The effort, through Wildcat Service Corporation, was funded by Councilman Eric Ulrich.
Wildcat provides job opportunities and resources for New Yorkers to become more economically independent. It has helped thousands of unemployed New Yorkers find jobs, build careers and receive training since its inception in 1972.
Ulrich said his office has received several complaints about trash and debris along the Addabbo Bridge, which is why he enlisted the help of Wildcat for a clean-up effort.
“The Addabbo Bridge serves as the gateway to both Howard Beach and Broad Channel,” he said, “so it is important this area remains clean.
Acting Borough President Sharon Lee is looking for a dedicated parent volunteer to fill a vacant positions on Community Education Council District 29.
Lee is accepting applications from education-minded individuals until Friday, August 7.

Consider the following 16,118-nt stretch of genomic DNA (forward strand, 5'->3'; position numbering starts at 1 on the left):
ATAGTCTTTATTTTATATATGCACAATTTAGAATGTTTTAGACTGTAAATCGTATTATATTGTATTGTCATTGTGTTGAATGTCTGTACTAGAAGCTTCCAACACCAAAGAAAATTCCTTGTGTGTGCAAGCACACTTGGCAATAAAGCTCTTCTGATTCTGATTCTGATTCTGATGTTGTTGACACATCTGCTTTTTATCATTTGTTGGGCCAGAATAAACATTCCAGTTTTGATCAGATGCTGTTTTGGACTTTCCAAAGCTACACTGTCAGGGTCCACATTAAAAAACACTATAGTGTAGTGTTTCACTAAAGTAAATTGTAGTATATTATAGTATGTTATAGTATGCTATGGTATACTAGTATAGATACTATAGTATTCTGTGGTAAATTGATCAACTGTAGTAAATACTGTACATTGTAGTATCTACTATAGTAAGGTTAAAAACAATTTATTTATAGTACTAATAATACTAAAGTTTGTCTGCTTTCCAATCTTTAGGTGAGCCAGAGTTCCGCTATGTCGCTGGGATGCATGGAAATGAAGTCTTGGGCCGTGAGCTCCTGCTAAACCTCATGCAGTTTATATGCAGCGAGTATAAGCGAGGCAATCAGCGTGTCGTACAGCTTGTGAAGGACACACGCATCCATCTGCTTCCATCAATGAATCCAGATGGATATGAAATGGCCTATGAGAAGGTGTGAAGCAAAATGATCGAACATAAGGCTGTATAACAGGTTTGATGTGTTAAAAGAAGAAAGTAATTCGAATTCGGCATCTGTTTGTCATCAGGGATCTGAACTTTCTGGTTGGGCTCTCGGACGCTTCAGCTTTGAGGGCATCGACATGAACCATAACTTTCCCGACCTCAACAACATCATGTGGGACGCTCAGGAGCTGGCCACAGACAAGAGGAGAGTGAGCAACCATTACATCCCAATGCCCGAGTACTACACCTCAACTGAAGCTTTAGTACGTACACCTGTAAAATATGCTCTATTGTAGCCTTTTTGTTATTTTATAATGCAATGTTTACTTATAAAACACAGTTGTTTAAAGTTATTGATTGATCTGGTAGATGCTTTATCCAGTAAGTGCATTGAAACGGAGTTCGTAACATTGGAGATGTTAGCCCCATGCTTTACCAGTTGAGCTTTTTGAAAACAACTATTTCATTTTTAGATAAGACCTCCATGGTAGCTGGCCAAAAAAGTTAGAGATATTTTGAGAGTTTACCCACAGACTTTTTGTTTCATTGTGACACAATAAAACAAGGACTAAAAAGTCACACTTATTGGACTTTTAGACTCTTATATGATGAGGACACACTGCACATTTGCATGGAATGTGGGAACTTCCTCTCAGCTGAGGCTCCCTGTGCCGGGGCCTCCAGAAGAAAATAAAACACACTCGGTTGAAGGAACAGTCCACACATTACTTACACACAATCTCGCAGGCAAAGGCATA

CEC 29, which includes Jamaica, Jamaica Estates, St. Albans, Queens Village, Cambria Heights, Laurelton, Springfield Gardens, Hollis and Rosedale, is responsible for advising and commenting on educational policies and providing input to Schools Chancellor Richard Carranza.
Each CEC oversees elementary and middle schools in their respective community school district. There are seven community school districts in Queens.
CEC members meet for public meetings every month, and visit schools to see what their educational needs are. They also review the district’s educational programs, approve zoning lines, and submit a capital plan to the chancellor after holding public hearings.
The CEC membership application is available online here and can be returned by email to email@example.com.
The Diocese of Brooklyn has announced that six Catholic Schools will close permanently on August 31.
Among them are Our Lady’s Catholic Academy in South Ozone Park and Our Lady of Grace in Howard Beach.
The diocese said the “devastating effects” of COVID-19 on enrollment and finances made it “impossible” for them to reopening this upcoming school year.